We often talk about rule breakers and mark-makers, the ones who defied the criteria of contemporary art. The institutional art curatorial world seems to have been embracing this idea more than ever as well. We think of Mike Kelley's continuing embrace, or the stunning and groundbreaking Hilma af Klint exhibition at the Guggenheim a few years back as those subtle nods to the game changers of different eras.
MoMA PS1 has often staked the claim on these pivotal figures, and the Niki de Saint Phalle: Structures for Life exhibition adds onto that legacy. And what it shows was that Saint Phalle was fearless, unafraid to tackle almost any work.The museum mentions her "overtly feminist, performative, collaborative, and monumental" works, set across over 200 plus examples through multiple mediums and practices. Niki de Saint Phalle's sculptures and assemblage works are what we know her for, and here in this context, feel almost like found-object set designs.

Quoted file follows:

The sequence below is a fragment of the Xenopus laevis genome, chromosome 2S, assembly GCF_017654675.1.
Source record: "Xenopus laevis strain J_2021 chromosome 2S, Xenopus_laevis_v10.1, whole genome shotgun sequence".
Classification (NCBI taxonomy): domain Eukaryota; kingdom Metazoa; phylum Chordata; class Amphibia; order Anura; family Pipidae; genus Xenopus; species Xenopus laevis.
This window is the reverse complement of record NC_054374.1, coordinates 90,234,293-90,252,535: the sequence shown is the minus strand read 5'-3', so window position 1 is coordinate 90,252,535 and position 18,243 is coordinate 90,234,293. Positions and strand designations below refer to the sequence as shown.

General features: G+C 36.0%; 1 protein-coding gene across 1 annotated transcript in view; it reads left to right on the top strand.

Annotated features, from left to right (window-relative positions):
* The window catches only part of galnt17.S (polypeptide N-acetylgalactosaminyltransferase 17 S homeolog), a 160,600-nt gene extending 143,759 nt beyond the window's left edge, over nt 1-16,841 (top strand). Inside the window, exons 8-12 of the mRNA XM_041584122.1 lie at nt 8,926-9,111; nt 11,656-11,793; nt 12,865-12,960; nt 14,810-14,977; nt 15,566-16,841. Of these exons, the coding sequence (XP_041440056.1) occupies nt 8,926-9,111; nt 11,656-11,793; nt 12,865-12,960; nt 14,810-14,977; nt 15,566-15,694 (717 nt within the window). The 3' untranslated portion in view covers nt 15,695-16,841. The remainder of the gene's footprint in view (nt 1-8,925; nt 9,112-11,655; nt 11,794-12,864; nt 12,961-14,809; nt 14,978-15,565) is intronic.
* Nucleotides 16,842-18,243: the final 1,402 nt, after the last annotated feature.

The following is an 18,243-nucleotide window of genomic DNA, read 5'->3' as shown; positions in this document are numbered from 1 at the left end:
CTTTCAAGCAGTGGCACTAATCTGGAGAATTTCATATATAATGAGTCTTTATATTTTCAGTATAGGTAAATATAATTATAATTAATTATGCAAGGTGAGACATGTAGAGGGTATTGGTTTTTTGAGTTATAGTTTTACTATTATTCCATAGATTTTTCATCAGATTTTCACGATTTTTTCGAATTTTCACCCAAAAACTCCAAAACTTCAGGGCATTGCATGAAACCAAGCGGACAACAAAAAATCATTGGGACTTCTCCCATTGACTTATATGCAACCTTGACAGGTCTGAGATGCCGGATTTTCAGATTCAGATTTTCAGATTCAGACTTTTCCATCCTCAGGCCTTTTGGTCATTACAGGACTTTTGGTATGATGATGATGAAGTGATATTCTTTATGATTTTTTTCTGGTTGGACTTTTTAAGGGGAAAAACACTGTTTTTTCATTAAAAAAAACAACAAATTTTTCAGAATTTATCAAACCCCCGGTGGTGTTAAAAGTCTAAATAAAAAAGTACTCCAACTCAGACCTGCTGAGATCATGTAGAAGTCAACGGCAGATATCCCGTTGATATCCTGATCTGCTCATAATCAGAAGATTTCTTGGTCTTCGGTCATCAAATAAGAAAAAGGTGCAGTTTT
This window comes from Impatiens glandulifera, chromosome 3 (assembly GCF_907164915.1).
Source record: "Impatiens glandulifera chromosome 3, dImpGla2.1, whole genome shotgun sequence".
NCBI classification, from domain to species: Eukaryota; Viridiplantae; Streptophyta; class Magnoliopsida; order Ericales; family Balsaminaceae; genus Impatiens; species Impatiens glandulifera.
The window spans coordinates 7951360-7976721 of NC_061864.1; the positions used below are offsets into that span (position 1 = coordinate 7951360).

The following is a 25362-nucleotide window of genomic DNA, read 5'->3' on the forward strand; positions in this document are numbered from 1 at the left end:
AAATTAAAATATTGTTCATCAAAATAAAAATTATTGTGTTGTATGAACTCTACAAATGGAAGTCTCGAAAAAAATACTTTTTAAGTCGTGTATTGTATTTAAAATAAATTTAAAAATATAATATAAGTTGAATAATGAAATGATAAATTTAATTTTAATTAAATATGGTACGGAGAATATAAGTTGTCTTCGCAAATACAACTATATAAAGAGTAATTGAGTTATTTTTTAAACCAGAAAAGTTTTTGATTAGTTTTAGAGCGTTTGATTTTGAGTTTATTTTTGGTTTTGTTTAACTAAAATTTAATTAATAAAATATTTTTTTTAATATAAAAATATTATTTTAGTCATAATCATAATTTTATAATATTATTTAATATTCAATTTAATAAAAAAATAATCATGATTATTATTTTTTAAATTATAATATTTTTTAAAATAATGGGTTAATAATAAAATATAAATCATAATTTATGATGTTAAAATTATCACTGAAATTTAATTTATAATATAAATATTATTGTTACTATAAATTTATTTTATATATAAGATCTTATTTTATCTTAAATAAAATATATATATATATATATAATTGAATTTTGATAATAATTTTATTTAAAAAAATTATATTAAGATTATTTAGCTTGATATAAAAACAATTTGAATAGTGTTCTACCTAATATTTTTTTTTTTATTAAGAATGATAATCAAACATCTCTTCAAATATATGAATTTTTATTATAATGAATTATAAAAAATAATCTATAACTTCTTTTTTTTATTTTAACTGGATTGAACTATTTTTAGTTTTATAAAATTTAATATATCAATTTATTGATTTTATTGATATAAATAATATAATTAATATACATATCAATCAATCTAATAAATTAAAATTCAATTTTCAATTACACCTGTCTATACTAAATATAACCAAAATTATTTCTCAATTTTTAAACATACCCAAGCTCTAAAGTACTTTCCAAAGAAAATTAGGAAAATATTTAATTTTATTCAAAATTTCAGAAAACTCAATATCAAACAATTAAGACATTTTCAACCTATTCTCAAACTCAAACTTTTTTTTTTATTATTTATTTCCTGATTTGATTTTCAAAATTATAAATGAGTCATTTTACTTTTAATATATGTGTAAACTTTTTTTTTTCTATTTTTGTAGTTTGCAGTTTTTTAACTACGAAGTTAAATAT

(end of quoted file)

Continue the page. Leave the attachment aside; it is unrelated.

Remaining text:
Saint Phalle once said "I could do whatever I wanted, whether people liked it or not," a sentiment that fits into the vernacular of the artists we have championed at BTS for years. Structures for Life puts her work back into focus for our times, right where it should be.
On view through September 6, 2021